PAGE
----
Remarks By Ms. Anita Kiki Gbeho UN Resident Coordinator and UNDP Resident Representative at 5th Gender and Media Summit

Aug 17, 2016

I am pleased to be a part of the 2016 Gender and Media Summit, and would like to thank the Southern Africa Broadcasting Association (SABA), Gender Links (GL), and the Media Diversity Centre (MDC) for extending an invitation to the UN.


This year’s theme: “Empowering Women in and through the Media and Providing a Voice for Gender Equality” is central to various global, continental, sub-regional and national development frameworks, such as the:

  • 2030 Agenda for Sustainable Development (SDGs),
  • African Union Agenda 2063,
  • SADC Protocol on Gender and Development,
  • NDP5 and, the Harambee Prosperity Plan.


Director of Ceremonies,


The new Global Sustainable Development Agenda, launched last year, is designed to provide development focus over the next 15 years. The seventeen goals call for global action to eradicate poverty and to save the planet.


SDG five speaks to achieving gender equality, and how empowering women is crucial to accelerating sustainable development.


Goal five specifically, calls for the removal of key barriers to women’s empowerment such as:


  • Removing discrimination against all women and girls everywhere;
  • Eliminating all forms of violence against women and girls;
  • Ensuring women’s full participation and equal access to leadership and decision-making opportunities; and
  • Strengthening sound policies and enforceable legislation.


Numerous studies have demonstrated that women are great multipliers of development progress. Empowered women contribute to the health and productivity of whole families and communities; women improve prospects for the next generation.


A child who has a mother with some formal education is more likely to survive to their fifth birthday, receive adequate nutrition, and be immunized and enrolled in school.


Educated women make more informed decisions about marriage, when to have their first child, and how many children to have. 


As many as 3.4 million births occur before girls reach the age of 17 in sub-Saharan Africa and south and west Asia. 


In these regions, early births would fall by 59% (from 3.4 to 1.4 million) if all women had secondary education.

Ladies and Gentlemen,


Namibia has made progress in the area of gender equality.


Namibia ranks number 4 in Africa[1] in terms of gender parity in parliament. Women occupy two of the top four leadership positions in government.


Namibia has a National Gender Policy (2010-2020), National Gender and GBV Plans of Action (2010-2020; 2012-2016) and Gender Responsive Budgeting Guidelines.


--And while we can be proud of these achievements, we cannot become complacent.


Unfortunately, 33% of all married women aged 15-49 have experienced physical, sexual and or emotional violence from their spouse.

According to Police statistics released earlier this year, GBV in Namibia is on the increase with 822 cases reported this year alone.  Approximately 3,500 female victims of grievous bodily harm were recorded for each year between 2009 and 2014.[2]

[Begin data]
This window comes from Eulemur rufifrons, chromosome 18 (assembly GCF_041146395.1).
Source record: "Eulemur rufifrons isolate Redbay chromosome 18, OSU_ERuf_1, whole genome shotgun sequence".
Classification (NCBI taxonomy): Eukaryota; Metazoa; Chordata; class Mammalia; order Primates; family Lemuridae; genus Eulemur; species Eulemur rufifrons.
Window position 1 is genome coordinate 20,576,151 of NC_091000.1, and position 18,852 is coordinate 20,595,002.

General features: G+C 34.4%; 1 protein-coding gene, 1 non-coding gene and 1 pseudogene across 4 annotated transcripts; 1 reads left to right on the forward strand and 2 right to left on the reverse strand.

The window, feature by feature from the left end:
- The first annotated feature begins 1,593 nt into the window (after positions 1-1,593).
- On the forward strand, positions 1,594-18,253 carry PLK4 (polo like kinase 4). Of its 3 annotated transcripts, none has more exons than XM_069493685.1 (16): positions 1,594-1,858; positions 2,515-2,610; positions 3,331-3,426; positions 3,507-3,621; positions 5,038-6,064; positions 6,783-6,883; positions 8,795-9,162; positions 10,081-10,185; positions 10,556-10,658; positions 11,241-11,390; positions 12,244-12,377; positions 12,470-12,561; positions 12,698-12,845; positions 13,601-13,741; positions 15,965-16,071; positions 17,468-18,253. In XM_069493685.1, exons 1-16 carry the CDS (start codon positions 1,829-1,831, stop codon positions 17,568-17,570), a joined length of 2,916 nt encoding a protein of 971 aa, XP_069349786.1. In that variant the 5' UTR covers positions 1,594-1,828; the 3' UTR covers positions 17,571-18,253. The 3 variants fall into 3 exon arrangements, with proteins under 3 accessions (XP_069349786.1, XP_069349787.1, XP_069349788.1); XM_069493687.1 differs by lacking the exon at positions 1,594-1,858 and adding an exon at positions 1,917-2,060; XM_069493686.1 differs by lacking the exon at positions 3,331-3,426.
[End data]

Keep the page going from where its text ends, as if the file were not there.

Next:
Women are also disproportionately impacted by poverty.


Ladies and Gentlemen,

Namibia ranks number 1 in Africa and number 17 globally[3] in terms of press freedom[4]. This status provides Namibian media an excellent platform from which to advocate both gender equality and accelerated development. 

The media play a crucial role in improving the public’s understanding of current or emerging issues. Media can help enhance transparency and accountability, by facilitating dialogue between decision-makers and the rest of society.

Ladies and Gentlemen, His Excellency the President has declared war on poverty, launched the Harambee Prosperity Plan and stated that no one should feel left out. Ever since, local and national media have played a vital role in helping to spread this message, and to foster open and informed debate.


And without the media, it would be extremely difficult to hold widespread discussions about achieving gender equality, ending poverty, and accelerating development.


Director of Ceremonies, therefore and in conclusion,  


Whether through support to the development of monitoring tools (such as the National Gender Monitoring Toolkit for Media) or by conducting gender assessments of media houses or simply by providing content on the gender issues of the day; the UN system in Namibia will continue to collaborate with the media, in support of Government, Civil Society, and Private Sector, and in order to promote the empowerment of women and girls.  


We believe the media has been and can be a force for good. We see the media as a tool that holds us all to account in our common quest to eradicate poverty and save our planet for future generations.


And the future we want is a world where every person including women and girls can live free from discrimination, exclusion, and violence; a world where we all enjoy dignity and full human rights.


I thank you!


[1] World Press Freedom of 2016

[2] NDHS 2012/3

[3] World Press Freedom of 2016


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